“This agreement will enable our customers to become global IoT players, since we are able to handle international requests quickly and easily,” said Carolien Nijhuis, Managing Director of KPN IoT. “We are constantly looking for strong partnerships and have found a trusted partner in China Unicom.”

“It’s really an exciting moment that China Unicom will be able to provide a global IoT solution partnering with KPN,” said Li Chong (Chairman, China Unicom Global Ltd) and Chen Xiaotian (General Manager, China Unicom IoT Business Unit), apparently in unison. “With this solution we are offering ‘one SIM, one portal, one experience’ to our customers. The partnership between China Unicom and KPN will enable Chinese and European enterprise customers to bridge the digital gap between global IoT deployments.”

The two operators will also offer a unified connectivity management portal, but how companies will track and manage their IoT devices when they’re not in either Europe or China remains a mystery. The trick is presumably to fly over Russia, India and the Middle East as quickly as possible and cross your fingers.

Google gives in to Gaggle over shopping shenanigans

Google has put forward details on how it will submit to the will of the European Commission (hereafter known as the Gaggle of Red-tapers) after it was hit with a €2.4 billion fine relating to Google Shopping search results.

Details are a bit thin on the ground at the moment, though Google told Telecoms.com it has informed the Gagglers how it plans to comply with the decision. It just hasn’t told anyone else yet.

For some it might come as a bit of a surprise. Those of a combative mind set might have assumed Google might have flexed its legal muscles and snarled over the Atlantic, but it would appear even the ‘do no evil’ giant is just as human as the rest of us; it can also succumb to the weight of red tape, just as the rest of us have at some point given up and accepted a penalty due to the cumbersome, illogical and inefficient public sector processes.

Back in June, the Gagglers hit the Googlers with a fine of €2.42 billion, a record amount would you know, for favouring its own shopping comparison service in some search results. As you might expect with anything associated with the European Commission, this was a saga which had been dragging on for some time, though the scale of the fine wowed a few people.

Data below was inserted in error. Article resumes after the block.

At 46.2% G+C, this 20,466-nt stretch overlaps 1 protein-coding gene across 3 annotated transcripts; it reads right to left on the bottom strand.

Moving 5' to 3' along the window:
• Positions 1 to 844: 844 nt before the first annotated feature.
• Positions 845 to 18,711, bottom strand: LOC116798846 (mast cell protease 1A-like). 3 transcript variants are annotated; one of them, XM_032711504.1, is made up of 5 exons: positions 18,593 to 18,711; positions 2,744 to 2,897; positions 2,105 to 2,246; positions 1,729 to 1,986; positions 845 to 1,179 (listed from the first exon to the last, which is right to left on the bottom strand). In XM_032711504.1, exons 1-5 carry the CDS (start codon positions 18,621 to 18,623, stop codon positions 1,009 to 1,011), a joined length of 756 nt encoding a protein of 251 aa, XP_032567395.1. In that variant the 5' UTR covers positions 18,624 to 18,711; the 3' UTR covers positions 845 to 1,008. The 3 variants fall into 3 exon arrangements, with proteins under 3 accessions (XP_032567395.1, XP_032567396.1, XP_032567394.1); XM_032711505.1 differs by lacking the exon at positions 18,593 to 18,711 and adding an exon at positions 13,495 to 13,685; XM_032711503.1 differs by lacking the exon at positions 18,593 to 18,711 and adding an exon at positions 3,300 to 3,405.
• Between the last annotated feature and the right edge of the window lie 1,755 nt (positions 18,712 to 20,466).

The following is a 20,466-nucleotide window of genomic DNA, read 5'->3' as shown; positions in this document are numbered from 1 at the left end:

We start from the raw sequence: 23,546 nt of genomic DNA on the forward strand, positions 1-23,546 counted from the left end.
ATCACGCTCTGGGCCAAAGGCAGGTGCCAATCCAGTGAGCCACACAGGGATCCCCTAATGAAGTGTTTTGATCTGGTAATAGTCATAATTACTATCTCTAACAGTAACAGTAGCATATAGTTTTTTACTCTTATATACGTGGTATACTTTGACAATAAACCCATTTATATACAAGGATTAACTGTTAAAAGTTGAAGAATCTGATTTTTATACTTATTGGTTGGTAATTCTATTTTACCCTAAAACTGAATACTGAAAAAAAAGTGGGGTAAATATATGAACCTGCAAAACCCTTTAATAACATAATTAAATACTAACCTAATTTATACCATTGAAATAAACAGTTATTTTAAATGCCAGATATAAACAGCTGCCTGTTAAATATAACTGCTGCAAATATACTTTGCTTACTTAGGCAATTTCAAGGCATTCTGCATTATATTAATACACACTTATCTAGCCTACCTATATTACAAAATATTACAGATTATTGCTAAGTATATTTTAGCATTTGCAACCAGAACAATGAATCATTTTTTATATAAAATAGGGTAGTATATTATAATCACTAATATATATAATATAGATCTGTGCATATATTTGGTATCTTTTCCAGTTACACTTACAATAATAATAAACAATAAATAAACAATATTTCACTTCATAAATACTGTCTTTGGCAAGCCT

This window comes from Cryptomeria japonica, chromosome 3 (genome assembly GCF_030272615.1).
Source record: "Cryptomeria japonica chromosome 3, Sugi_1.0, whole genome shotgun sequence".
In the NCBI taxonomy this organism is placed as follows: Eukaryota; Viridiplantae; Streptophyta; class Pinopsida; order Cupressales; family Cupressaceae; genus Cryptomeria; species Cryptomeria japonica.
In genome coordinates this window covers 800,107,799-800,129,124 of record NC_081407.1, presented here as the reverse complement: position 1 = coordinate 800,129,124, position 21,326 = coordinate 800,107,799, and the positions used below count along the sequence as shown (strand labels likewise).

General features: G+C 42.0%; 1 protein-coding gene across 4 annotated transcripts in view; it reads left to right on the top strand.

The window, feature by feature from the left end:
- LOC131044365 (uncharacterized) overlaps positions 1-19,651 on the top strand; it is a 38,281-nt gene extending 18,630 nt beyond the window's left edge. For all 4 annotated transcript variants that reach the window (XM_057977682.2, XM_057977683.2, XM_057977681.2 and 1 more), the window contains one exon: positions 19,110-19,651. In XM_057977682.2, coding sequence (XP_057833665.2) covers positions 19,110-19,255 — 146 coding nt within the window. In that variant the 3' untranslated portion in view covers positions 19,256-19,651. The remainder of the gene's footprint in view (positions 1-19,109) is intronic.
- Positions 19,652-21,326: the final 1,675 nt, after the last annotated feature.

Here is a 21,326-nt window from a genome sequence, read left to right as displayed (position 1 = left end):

This would be the reason some would have expected a fight from Google. Rumours circulated in the weeks prior to the announcement of a €1 billion fine, but the actual amount was certainly a bit higher.

“What Google has done is illegal under EU antitrust rules. It denied other companies the chance to compete on the merits and to innovate,” said Chief Gaggler Margrethe Vestager, at the time. “And most importantly, it denied European consumers a genuine choice of services and the full benefits of innovation.”

As well as ordering Google come up with a solution which evened the playing field, the lethargic legislator ordered the company to sort it all out by September 28. Failure to do so would have resulted in additional daily fines of 5% of revenues. Going on 2016 revenues, that would have been roughly $12 million a day. There certainly was some incentive there.

Perhaps this is the reason Google chose to comply with the ruling as opposed to fight it. Most people would presume the legal might of Google is considerable, but in this case there was a lot to lose should the boresome bureaucrat work wonders with the red tape and coffee breaks.

“It is Google’s sole responsibility to ensure compliance with the Commission antitrust decision,” the European Commission has said in a statement.

“The Commission’s role is to monitor Google’s compliance. In this context the Commission can confirm that, as required by the Commission decision, it has received information from Google on how the company intends to ensure compliance with the Commission decision by the set deadline. Furthermore, Google will continue to be under an obligation to keep the Commission informed of its actions by submitting periodic reports.

“The Commission decision requires Google to stop its illegal conduct within 90 days of the decision and refrain from any measure that has the same or an equivalent object or effect. In particular, the Commission decision sets out the principle that Google has to give equal treatment to rival comparison shopping services and its own service.”

While the boresome bureaucrats might be slapping their backs in Brussels in between mouthfuls of waffles and exceptionally strong beer, there is another battle on the horizon. This might be a landmark win for the Gaggle, but when taking on Google in antitrust case concerning Android, the Silicon Valley techies might not be as compliant. Google has a lot more to lose when it comes to the operating system, so this might be where we see the true legal might of the search engine giant.

Alexa gets into bed with Cortana